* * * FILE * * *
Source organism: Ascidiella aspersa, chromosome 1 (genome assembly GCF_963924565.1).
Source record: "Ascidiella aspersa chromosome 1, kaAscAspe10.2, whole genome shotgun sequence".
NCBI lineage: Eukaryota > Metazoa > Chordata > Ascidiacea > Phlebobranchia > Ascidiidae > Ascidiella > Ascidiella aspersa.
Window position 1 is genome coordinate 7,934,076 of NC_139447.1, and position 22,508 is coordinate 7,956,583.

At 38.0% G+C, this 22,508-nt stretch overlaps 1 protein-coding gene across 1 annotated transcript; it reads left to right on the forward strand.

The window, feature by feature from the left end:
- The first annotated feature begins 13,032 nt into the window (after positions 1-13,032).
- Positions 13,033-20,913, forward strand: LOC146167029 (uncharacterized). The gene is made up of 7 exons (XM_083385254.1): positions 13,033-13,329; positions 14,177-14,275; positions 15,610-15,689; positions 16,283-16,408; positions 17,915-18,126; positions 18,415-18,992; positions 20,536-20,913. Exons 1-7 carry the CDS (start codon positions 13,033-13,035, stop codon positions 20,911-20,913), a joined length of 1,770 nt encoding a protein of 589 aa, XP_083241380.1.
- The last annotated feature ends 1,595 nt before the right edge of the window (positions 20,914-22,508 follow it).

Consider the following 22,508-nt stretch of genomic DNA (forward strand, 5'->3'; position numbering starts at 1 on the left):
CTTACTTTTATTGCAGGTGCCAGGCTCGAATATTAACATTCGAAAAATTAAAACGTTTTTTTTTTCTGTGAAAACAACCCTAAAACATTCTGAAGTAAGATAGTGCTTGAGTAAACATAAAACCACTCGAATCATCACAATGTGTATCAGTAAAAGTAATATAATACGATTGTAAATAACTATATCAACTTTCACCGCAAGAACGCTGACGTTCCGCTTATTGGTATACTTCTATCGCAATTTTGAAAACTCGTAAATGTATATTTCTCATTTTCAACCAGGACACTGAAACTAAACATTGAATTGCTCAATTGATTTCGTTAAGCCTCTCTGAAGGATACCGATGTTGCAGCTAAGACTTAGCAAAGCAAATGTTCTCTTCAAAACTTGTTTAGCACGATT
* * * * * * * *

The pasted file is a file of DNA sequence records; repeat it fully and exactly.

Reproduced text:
Source organism: Ascidiella aspersa, chromosome 1 (genome assembly GCF_963924565.1).
Source record: "Ascidiella aspersa chromosome 1, kaAscAspe10.2, whole genome shotgun sequence".
NCBI lineage: Eukaryota > Metazoa > Chordata > Ascidiacea > Phlebobranchia > Ascidiidae > Ascidiella > Ascidiella aspersa.
Window position 1 is genome coordinate 7,934,076 of NC_139447.1, and position 22,508 is coordinate 7,956,583.

At 38.0% G+C, this 22,508-nt stretch overlaps 1 protein-coding gene across 1 annotated transcript; it reads left to right on the forward strand.

The window, feature by feature from the left end:
- The first annotated feature begins 13,032 nt into the window (after positions 1-13,032).
- Positions 13,033-20,913, forward strand: LOC146167029 (uncharacterized). The gene is made up of 7 exons (XM_083385254.1): positions 13,033-13,329; positions 14,177-14,275; positions 15,610-15,689; positions 16,283-16,408; positions 17,915-18,126; positions 18,415-18,992; positions 20,536-20,913. Exons 1-7 carry the CDS (start codon positions 13,033-13,035, stop codon positions 20,911-20,913), a joined length of 1,770 nt encoding a protein of 589 aa, XP_083241380.1.
- The last annotated feature ends 1,595 nt before the right edge of the window (positions 20,914-22,508 follow it).

Consider the following 22,508-nt stretch of genomic DNA (forward strand, 5'->3'; position numbering starts at 1 on the left):
CTTACTTTTATTGCAGGTGCCAGGCTCGAATATTAACATTCGAAAAATTAAAACGTTTTTTTTTTCTGTGAAAACAACCCTAAAACATTCTGAAGTAAGATAGTGCTTGAGTAAACATAAAACCACTCGAATCATCACAATGTGTATCAGTAAAAGTAATATAATACGATTGTAAATAACTATATCAACTTTCACCGCAAGAACGCTGACGTTCCGCTTATTGGTATACTTCTATCGCAATTTTGAAAACTCGTAAATGTATATTTCTCATTTTCAACCAGGACACTGAAACTAAACATTGAATTGCTCAATTGATTTCGTTAAGCCTCTCTGAAGGATACCGATGTTGCAGCTAAGACTTAGCAAAGCAAATGTTCTCTTCAAAACTTGTTTAGCACGATT